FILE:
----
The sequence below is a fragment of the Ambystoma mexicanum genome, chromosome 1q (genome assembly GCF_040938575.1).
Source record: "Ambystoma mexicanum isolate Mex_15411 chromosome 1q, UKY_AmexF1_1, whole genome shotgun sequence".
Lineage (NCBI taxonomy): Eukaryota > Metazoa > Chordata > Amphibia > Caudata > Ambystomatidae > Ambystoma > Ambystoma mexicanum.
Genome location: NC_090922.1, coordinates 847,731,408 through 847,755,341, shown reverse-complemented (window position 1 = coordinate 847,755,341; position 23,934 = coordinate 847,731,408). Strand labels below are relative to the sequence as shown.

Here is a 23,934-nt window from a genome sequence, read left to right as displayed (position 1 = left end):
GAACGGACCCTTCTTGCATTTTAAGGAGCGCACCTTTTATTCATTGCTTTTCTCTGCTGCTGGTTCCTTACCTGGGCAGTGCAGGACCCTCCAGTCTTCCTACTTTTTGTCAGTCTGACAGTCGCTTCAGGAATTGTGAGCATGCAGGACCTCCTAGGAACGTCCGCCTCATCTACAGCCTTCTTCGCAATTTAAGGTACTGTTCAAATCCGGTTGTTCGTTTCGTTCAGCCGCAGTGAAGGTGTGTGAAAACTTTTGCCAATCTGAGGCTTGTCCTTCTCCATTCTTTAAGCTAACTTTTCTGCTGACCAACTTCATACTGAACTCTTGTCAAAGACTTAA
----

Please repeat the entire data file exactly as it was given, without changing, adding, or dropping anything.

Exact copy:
The sequence below is a fragment of the Ambystoma mexicanum genome, chromosome 1q (genome assembly GCF_040938575.1).
Source record: "Ambystoma mexicanum isolate Mex_15411 chromosome 1q, UKY_AmexF1_1, whole genome shotgun sequence".
Lineage (NCBI taxonomy): Eukaryota > Metazoa > Chordata > Amphibia > Caudata > Ambystomatidae > Ambystoma > Ambystoma mexicanum.
Genome location: NC_090922.1, coordinates 847,731,408 through 847,755,341, shown reverse-complemented (window position 1 = coordinate 847,755,341; position 23,934 = coordinate 847,731,408). Strand labels below are relative to the sequence as shown.

Here is a 23,934-nt window from a genome sequence, read left to right as displayed (position 1 = left end):
GAACGGACCCTTCTTGCATTTTAAGGAGCGCACCTTTTATTCATTGCTTTTCTCTGCTGCTGGTTCCTTACCTGGGCAGTGCAGGACCCTCCAGTCTTCCTACTTTTTGTCAGTCTGACAGTCGCTTCAGGAATTGTGAGCATGCAGGACCTCCTAGGAACGTCCGCCTCATCTACAGCCTTCTTCGCAATTTAAGGTACTGTTCAAATCCGGTTGTTCGTTTCGTTCAGCCGCAGTGAAGGTGTGTGAAAACTTTTGCCAATCTGAGGCTTGTCCTTCTCCATTCTTTAAGCTAACTTTTCTGCTGACCAACTTCATACTGAACTCTTGTCAAAGACTTAA